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Discrete time spatial models arising in genetics, evolutionary game theory, and branching processes. (English) Zbl 0882.92022
Summary: A saddle point method is used to obtain the speed of first spread of new genotypes in genetic models and of new strategies in game theoretic models. It is also used to obtain the speed of the forward tail of the distribution of farthest spread for branching process models. The technique is applicable to a wide range of models. They include multiple allele and sex-linked models in genetics, multistrategy and bimatrix evolutionary games, and multitype and demographic branching processes. The speed of propagation has been obtained for genetic models (in simple cases only) by H. F. Weinberger [Lect. Notes Math. 648, 47-98 (1978; Zbl 0383.35034); SIAM J. Math. Anal. 13, 353-396 (1982; Zbl 0529.92010)] and R. Lui [SIAM J. Math. Anal. 13, No. 6, 913-953 (1982; Zbl 0508.45006 and 007); J. Math. Biol. 16, 199-220 (1983; Zbl 0514.45006); Math. Biosci. 93, No.2, 269-312 (1989; Zbl 0706.92014 and 015)], using exact analytical methods. The exact results were obtained only for two-allele, single-locus genetic models. The saddle point method agrees in these very simple cases with the results obtained by using the exact analytic methods. Of course, it can also be used in much more general situations far less tractable to exact analysis. The connection between genetic and game theoretic models is also briefly considered, as is the extent to which the exact analytic methods yield results for simple models in game theory.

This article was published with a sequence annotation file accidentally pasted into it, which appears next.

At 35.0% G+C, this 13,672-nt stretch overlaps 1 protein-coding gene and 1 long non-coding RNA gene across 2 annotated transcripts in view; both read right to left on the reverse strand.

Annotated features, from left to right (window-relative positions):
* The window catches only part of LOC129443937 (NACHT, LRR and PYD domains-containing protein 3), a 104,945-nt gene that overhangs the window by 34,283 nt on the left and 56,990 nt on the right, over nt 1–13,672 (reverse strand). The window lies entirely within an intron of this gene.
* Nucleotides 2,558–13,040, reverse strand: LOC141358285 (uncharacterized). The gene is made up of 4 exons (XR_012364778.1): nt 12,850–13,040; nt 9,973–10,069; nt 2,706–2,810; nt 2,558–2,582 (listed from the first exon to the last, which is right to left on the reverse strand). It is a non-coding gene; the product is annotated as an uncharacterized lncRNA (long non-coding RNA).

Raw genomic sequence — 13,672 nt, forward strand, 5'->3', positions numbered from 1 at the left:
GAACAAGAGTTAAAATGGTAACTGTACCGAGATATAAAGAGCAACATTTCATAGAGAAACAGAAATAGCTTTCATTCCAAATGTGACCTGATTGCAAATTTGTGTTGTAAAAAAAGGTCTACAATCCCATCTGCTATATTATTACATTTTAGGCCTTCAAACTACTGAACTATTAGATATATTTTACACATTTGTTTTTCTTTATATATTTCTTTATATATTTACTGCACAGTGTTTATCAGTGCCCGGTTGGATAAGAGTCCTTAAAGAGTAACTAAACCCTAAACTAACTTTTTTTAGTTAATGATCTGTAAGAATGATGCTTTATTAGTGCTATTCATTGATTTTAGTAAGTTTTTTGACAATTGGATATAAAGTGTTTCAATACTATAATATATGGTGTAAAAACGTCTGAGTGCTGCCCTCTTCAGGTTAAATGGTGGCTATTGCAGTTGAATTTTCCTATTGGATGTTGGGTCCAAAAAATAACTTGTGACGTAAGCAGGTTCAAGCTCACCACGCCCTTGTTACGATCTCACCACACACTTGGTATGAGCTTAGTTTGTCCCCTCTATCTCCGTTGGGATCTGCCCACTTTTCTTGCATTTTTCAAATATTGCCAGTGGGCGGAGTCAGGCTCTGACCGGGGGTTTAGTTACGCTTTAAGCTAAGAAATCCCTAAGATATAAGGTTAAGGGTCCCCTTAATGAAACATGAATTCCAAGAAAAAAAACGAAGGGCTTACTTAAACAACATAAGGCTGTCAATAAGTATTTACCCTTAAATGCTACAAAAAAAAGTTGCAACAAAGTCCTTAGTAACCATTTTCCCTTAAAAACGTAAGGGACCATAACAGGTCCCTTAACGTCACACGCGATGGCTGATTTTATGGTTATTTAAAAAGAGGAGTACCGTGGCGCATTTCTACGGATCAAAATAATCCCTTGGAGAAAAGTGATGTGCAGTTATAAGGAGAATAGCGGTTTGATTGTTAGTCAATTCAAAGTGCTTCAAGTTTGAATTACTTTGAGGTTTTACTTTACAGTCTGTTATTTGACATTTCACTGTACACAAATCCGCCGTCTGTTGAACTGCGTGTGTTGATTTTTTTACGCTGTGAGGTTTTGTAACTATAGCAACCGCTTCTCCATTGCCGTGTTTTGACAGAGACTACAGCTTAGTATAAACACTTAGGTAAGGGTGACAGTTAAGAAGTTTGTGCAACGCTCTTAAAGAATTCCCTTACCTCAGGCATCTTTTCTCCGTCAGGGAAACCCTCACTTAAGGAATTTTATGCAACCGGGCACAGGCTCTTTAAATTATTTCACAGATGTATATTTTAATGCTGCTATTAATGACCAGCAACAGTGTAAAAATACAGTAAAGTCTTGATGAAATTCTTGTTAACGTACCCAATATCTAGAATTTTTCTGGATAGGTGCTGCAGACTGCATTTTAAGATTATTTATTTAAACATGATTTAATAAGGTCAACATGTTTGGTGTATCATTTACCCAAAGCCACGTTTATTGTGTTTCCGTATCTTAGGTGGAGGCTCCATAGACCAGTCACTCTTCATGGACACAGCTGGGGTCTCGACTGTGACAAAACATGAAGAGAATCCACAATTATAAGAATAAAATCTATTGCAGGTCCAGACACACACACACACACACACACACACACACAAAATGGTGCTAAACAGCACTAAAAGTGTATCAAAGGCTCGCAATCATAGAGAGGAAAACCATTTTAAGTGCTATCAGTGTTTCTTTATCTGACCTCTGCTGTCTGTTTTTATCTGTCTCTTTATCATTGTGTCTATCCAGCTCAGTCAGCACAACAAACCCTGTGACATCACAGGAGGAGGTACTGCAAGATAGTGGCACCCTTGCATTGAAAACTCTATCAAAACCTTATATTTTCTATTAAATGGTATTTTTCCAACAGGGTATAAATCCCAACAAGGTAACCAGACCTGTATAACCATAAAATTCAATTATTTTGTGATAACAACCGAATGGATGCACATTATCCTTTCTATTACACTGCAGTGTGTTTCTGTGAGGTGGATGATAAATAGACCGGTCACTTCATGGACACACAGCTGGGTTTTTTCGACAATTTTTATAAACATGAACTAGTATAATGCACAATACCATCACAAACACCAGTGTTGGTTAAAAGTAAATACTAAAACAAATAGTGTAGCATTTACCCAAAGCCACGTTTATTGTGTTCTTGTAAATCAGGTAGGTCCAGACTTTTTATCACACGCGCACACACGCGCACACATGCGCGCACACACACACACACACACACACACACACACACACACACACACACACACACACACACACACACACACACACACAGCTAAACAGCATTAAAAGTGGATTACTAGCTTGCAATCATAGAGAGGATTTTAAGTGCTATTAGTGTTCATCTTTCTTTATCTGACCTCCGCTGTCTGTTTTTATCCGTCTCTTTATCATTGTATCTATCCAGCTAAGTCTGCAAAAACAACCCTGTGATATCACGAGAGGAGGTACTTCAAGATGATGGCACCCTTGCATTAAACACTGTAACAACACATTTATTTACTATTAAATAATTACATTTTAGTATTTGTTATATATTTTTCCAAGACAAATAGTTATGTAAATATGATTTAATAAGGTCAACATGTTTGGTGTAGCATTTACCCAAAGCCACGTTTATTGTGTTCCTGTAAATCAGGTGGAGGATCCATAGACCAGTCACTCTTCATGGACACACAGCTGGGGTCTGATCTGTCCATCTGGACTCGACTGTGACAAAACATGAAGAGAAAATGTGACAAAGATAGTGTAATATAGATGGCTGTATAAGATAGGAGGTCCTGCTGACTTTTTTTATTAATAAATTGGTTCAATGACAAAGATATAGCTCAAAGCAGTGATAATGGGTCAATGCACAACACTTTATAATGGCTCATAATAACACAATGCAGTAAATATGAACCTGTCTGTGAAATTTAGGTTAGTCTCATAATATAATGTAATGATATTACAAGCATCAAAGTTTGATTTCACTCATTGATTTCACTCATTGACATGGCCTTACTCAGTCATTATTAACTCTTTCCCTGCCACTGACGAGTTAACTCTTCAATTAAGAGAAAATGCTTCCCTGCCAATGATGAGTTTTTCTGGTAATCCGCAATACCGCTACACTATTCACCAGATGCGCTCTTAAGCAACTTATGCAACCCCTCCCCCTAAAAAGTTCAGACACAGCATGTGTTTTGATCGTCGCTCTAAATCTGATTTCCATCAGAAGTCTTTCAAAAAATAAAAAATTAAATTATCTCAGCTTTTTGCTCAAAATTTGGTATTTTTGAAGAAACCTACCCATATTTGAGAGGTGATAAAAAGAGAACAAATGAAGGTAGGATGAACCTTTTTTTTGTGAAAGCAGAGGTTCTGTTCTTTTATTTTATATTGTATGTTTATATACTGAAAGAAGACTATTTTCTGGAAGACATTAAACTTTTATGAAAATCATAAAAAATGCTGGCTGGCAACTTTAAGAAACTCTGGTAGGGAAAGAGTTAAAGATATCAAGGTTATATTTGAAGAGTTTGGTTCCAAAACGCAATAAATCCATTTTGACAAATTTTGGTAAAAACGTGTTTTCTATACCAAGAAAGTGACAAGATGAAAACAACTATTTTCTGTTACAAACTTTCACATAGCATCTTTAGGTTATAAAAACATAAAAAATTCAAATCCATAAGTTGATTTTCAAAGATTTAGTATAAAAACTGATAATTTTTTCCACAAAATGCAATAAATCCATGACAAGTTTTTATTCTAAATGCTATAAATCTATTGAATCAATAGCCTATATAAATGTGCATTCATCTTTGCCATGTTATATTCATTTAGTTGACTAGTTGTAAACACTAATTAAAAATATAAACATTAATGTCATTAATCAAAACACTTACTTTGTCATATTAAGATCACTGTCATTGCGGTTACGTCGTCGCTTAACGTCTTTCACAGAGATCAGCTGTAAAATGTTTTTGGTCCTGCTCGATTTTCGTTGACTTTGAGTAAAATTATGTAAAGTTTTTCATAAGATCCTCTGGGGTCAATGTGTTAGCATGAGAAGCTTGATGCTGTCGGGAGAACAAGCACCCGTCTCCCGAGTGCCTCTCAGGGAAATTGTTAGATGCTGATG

MSC:
92D10 Genetics and epigenetics
91A40 Other game-theoretic models
60J80 Branching processes (Galton-Watson, birth-and-death, etc.)
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